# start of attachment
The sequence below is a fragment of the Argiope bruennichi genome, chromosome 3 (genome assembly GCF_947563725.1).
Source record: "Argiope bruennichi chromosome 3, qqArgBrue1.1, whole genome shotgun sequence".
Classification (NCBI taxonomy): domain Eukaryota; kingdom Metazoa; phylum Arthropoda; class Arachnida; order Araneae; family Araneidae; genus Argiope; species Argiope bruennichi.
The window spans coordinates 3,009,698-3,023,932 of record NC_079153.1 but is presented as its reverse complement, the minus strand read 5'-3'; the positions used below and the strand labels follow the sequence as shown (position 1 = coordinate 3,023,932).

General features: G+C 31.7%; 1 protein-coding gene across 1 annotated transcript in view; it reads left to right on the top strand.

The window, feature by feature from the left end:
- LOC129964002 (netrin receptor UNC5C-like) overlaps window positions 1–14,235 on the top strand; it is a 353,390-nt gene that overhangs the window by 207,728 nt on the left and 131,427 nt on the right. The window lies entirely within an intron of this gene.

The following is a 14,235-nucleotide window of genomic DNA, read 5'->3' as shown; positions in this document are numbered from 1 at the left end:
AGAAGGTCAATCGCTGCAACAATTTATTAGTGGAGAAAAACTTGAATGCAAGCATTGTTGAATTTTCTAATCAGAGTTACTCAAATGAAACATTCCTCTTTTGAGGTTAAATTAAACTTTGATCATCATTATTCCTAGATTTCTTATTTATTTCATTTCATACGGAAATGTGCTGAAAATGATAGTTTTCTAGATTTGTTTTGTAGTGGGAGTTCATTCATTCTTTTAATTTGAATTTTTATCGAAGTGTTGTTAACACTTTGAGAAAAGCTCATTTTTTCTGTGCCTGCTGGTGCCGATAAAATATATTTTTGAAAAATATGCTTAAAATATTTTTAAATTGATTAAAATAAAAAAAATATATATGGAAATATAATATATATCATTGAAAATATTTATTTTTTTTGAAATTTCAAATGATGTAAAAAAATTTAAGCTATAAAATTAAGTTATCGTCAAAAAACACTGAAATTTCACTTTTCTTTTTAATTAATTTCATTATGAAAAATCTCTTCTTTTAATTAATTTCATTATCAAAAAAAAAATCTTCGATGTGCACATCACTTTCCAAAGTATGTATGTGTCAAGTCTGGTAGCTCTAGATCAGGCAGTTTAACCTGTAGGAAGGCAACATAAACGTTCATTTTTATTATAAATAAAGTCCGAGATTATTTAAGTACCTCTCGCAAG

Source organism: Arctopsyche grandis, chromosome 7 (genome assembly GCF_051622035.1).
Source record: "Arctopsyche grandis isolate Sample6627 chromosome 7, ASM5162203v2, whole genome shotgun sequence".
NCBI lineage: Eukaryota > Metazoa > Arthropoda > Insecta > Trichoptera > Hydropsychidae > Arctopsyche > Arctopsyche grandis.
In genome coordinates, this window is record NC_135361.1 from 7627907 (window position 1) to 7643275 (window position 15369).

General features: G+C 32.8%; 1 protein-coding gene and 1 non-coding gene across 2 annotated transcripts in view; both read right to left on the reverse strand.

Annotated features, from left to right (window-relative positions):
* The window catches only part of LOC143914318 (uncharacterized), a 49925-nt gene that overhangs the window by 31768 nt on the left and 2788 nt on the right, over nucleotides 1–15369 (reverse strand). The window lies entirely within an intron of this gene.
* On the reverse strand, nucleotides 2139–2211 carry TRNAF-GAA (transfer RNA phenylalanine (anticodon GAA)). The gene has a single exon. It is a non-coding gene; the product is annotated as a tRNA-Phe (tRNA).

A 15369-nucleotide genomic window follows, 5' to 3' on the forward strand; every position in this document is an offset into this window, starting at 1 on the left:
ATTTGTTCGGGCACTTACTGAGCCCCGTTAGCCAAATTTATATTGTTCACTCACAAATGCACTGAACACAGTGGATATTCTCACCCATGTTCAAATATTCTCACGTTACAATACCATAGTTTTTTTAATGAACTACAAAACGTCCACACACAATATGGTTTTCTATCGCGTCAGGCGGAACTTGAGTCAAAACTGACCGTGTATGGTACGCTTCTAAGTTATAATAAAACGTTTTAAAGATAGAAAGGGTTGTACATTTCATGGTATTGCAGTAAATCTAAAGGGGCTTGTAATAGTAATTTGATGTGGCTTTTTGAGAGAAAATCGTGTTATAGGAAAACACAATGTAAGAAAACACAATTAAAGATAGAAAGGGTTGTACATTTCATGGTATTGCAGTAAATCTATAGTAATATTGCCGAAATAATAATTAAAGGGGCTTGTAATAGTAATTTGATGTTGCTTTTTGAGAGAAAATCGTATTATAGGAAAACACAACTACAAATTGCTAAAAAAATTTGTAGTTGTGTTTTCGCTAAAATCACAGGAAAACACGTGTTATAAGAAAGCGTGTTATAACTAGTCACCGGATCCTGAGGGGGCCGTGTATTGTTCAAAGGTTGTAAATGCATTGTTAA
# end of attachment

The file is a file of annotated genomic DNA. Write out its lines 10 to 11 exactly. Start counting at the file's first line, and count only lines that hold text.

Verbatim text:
Source organism: Arctopsyche grandis, chromosome 7 (genome assembly GCF_051622035.1).
Source record: "Arctopsyche grandis isolate Sample6627 chromosome 7, ASM5162203v2, whole genome shotgun sequence".